Rare Willie Drowned in Yarrow, or, The Water o Gamrie

No: 215; variant: 215H

  1. THEY were saddled a’, they were briddled a’, Bridegroom and a’ was ready; ‘Stop,’ says he, ‘My nobles a’, For I’ve left something behind me.
  2. ‘It is your blessing, mother dear, To bound [to] the bride-styl with me:’ ‘God’s blessing now, my son,’ says she, ‘And mine and a’ gang wi ye!
  3. ‘For ye are scarce nineteen years of age When ye met in wi bonny Maggie, And I’m sure, my dear, she’ll welcome you This day in the kirk o Gemrie.’
  4. It’s they have ridden up, it’s they have ridden down, And joy was in their gallant company; It’s they have ridden up, and they have ridden down, Till they came to the water o Gemrie.
  5. When they came to the water, it was flooded; In the middle Sweet William he fell; The spray brook over his horse’s mane, And the wind sang his funeral knell.
  6. ‘O much is the pity! O much is the pity!’ Cried that joyful company; ‘O much is the pity! O much is the pity!’ But alas! now are woeful and wae.
  7. Hame and hame came his stead, And ran to its ain stable; They’ve gien it corn and hay to eat, As much as it was able.
  8. His mother she was a waefu woman, As dung as woman could be; ‘My son,’ says she, ‘is either hurt or slain, Or drowned in the waters of Gemrie.’
  9. It’s up and spak her daughter Ann: ‘What needs be a’ this mourning? He’s lighted at yon bonny kirk-style, And his steed has run away from him.’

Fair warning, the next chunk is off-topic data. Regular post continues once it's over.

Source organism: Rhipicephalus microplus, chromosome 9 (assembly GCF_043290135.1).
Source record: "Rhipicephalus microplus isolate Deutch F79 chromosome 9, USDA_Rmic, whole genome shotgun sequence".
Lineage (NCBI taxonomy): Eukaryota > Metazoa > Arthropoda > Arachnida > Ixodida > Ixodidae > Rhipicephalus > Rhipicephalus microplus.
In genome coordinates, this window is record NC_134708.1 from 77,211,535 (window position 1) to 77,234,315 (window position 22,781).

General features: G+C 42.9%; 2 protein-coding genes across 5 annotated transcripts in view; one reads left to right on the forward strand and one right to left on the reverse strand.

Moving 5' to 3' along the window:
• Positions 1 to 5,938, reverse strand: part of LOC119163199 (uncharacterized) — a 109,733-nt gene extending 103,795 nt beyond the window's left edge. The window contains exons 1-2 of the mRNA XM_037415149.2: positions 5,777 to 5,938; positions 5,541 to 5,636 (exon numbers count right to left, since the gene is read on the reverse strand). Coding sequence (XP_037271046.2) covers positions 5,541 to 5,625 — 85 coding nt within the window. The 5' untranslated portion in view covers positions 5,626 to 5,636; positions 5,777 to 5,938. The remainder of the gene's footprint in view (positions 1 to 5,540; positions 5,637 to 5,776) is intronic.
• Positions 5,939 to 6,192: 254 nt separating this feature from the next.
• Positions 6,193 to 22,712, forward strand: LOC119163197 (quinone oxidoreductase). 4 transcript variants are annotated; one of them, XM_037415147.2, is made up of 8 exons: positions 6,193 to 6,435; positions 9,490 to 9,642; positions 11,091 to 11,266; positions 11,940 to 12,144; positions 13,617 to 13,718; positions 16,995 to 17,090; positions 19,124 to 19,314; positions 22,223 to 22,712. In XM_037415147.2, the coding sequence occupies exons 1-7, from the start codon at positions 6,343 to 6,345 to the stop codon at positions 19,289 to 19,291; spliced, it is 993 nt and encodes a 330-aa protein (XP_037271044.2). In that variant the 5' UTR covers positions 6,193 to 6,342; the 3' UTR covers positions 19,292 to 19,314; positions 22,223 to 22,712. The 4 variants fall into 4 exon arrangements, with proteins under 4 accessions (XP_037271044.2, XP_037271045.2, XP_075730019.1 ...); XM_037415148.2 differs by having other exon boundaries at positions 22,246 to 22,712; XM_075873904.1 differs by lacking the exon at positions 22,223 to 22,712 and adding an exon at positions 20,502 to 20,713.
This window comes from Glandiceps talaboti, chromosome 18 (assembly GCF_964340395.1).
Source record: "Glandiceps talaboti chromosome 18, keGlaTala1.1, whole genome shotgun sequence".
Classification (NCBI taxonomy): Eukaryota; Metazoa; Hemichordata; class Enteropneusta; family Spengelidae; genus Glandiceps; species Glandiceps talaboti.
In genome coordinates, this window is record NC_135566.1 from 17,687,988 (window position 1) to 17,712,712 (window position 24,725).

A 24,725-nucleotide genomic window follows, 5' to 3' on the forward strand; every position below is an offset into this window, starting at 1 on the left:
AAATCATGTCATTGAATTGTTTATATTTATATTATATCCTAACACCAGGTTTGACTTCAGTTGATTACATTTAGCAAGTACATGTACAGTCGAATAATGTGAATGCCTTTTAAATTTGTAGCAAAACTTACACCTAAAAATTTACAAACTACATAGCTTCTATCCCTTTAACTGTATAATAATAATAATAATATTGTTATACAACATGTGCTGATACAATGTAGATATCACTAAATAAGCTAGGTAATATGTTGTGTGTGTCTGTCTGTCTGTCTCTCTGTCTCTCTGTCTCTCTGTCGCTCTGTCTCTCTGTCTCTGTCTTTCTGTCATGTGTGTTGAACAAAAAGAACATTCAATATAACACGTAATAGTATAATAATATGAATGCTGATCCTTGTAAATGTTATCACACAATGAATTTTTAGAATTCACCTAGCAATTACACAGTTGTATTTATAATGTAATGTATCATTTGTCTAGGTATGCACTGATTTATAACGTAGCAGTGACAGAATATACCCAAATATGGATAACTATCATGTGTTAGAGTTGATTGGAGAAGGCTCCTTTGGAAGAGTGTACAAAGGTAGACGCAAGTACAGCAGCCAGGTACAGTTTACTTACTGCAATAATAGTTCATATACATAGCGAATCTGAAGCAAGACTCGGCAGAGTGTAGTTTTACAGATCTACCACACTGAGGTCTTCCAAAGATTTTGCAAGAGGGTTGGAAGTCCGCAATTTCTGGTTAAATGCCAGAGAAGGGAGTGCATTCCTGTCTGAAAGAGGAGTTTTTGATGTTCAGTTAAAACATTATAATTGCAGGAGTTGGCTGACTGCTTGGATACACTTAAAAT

10. ‘O had yer tongue, my daughter Ann, Nor scold na me about mourning; Hadna my son there men enew To hae taken his steed from him?’
  11. They’ve ridden up, they’ve ridden down, Till they came to the kirk o Gemrie; There they saw his winsome bride, Alone at the kirk-style standing.
  12. ‘Where away is the man,’ says she, ‘That promised me fair wedding? This day he vowd to meet me here, But O he’s lang o coming!’
  13. Up and spak his brother John, Says, ‘Meg, I’ll tell ye plainly; The stream was strang, and we rade wrang, And he’s drownd in the water o Gemrie.’
  14. She’s torn the ribons frae her hair, That were baith thick and many; She’s torn them a’, lettin them fa’, And she’s away to the waters o Gemrie.
  15. She[’s] sought him up, she’s sought him down, Until that she’s gotten his body, And she’s laid it on the green, green grass, And flung her mantle oer him.
  16. ‘O Willie was red, but O now he’s white! And Willie was wondrous bonny, And Willie said he’d marry me, Gin ere he married oney.
  17. ‘He was red, he was white, he was my delight, And aye, aye I thought him bonny; But now since Willie has dy’d for me, I will sleep wi him in the same grave at Gemrie.’